Thanks for having a second look at this, Eric. I consider mixed-mode drawing somewhat of an experiment at this point -- it's still an open question whether it should be included in the next release, and definitely needs more use cases. It is currently only used in the trunk by quad meshes. In the common case where the mesh is of sufficient resolution, the rasterized version results in a smaller, faster file. However, it probably needs to be exposed as an option to the user, in the case where the quads are large (or to do it adaptively based on dpi, but that may be too smart).
John Hunter wrote:
The switch to/from raster mode was made in Axes.draw, where the artists for
each axes are looped over. In the artist loop, I check if the artist to be
rendered is listed in the draw_raster attribute on the renderer instance. If
so, the appropriate calls are made to start and stop rasterizing.
Hi Eric, thanks for the patch. There are a couple of aspects of the
design here that I am not comfortable with, but I think with a few
changes this will be useful (though Michael, who implemented the mixed
mode renderer, will surely have important comments). The primary
thing that bothers me is that one of the core aspects of the
matplotlib backend design is that the renderers know nothing about
artists -- artists know about renderers, but not the other way around.
So I don't like using the renderer to store the rasterized artists.
It makes more sense to me for the artist to have has a property set
("set_rasterized" which could be True|False|None where None means "do
the default thing for the renderer"). Then you could do:
This is where I was (implicitly) going with all this.
Doing this in the axes.draw method may not be the most natural place
to do this since it could be done in the artist.draw method, but it
may be the most expedient. This is an area where having support for
before_draw and after_draw hooks might be useful. One potential
problem with either of these approached is it looks like the mixed
mode renderer is set up to handle multiple rasterized draws before
dumping the aggregate image into the backend on a stop_renderer, so
doing the start/stop in any of the approaches above would obviate this
The axes could aggregate the rasterized artists before
rendering and then do them all together, but making this play properly
with zorder will be tricky.
That's right. To receive significant gains, you would generally want to perform a number of drawing operations in a single raster buffer. Given how mpl is currently designed, that generally implies a Collection (which is fairly easy to wrap start/stop_rasterizing calls around) -- it doesn't necessarily have to mean a whole bunch of separate Artist objects (which would be much harder to do given the current way things are drawn). The latter may be ultimately more optimal, but the former is an easy win.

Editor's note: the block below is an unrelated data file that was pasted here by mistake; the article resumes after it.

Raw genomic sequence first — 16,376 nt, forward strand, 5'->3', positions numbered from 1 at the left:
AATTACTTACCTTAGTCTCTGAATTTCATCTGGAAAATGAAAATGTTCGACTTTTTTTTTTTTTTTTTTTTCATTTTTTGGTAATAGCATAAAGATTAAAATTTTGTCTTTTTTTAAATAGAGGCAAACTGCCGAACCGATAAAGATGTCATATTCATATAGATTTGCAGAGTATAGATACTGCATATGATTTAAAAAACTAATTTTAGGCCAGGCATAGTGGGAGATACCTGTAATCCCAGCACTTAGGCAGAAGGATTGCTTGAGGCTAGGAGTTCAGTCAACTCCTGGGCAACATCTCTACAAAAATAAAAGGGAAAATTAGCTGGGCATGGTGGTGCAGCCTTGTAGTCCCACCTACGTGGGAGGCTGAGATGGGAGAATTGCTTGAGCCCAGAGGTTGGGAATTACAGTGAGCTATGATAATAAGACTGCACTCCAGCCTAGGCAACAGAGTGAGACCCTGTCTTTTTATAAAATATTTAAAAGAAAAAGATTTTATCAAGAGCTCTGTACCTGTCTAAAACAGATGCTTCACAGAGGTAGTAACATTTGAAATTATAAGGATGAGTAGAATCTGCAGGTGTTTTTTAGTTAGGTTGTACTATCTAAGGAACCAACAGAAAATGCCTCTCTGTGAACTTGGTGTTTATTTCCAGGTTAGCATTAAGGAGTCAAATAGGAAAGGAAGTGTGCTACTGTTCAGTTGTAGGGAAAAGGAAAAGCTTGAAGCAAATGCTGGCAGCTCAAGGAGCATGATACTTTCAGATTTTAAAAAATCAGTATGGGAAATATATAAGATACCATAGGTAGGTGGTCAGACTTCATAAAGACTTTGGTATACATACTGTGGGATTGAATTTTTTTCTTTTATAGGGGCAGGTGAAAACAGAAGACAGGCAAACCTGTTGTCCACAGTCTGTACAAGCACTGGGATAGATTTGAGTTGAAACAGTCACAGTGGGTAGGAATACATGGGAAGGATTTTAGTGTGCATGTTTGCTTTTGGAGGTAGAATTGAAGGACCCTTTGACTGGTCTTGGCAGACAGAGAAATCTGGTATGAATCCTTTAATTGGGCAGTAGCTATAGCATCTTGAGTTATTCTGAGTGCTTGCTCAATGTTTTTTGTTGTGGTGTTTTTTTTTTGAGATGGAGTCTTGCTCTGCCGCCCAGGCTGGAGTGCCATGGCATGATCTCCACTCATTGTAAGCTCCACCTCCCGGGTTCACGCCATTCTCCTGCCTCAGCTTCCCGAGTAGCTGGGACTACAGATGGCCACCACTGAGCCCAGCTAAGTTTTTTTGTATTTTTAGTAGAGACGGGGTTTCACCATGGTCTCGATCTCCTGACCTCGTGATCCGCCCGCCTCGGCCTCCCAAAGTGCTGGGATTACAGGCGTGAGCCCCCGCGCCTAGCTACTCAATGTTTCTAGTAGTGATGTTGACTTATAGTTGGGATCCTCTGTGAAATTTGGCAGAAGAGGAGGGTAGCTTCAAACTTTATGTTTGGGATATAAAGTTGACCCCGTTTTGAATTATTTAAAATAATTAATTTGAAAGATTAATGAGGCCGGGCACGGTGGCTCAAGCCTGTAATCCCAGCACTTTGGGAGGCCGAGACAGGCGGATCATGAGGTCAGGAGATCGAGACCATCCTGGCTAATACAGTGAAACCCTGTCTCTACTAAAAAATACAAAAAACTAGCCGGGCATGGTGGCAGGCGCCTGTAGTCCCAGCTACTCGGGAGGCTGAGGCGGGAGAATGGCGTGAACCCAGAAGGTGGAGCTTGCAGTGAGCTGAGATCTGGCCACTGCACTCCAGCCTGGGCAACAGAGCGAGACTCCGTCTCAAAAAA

My concern with this patch is that it expects the user to know about artists at all. Sure, there are many advanced techniques where the user has to know what artists are etc., but for a lot of the pylab-level usage, that's not a concept many users must be familiar with. I think it makes more sense to just add a "rasterized" kwarg (and get/set_rasterized) to calls such as "pcolormesh" so the user can choose how it is drawn. The "draw_raster" list concept requires users to create a "set" from something that IMHO is more like a flag on individual objects. As an obtuse example, it would be like creating a list of all blue objects, and a list of all red ones, rather than just setting their colors appropriately.
As for the implementation, Eric's patch does appear to deal with the z-order problem, (by interleaving rasterized and non-rasterized drawing correctly base on zorder), but it doesn't combine adjacent rasterized artists into a single buffer. The drawing loop in Axes.draw could fairly easily be modified to do that. However, I think a better solution that doesn't require an explicit "draw_raster" list, is to make "stop_rasterizing" lazy. At the moment, when "stop_rasterizing" is called, the buffer is immediately flushed and written out. If instead it just set a flag, causing the buffer to be flushed when the next vector object is written, then something like
would write out a single raster buffer with two lines, followed by a vector line. Of course, and here is the tricky bit, if the two rasterized objects are really far apart spatially, you waste a lot of space on transparent pixels between them. We can let the user decide whether to rasterize each individually with a nice clean API, but letting the user decide whether to combine adjacent rasterizations gets tricky and I think is asking too much of someone who doesn't know the mpl internals. Perhaps that is an argument against trying to implicitly combine adjacent rasterized draws -- it's trying to be too smart?
Anyway, somewhere in the midst of all this is the correct path...
On Sat, May 3, 2008 at 11:44 PM, Eric Bruning <eric.bruning@...149...> wrote:
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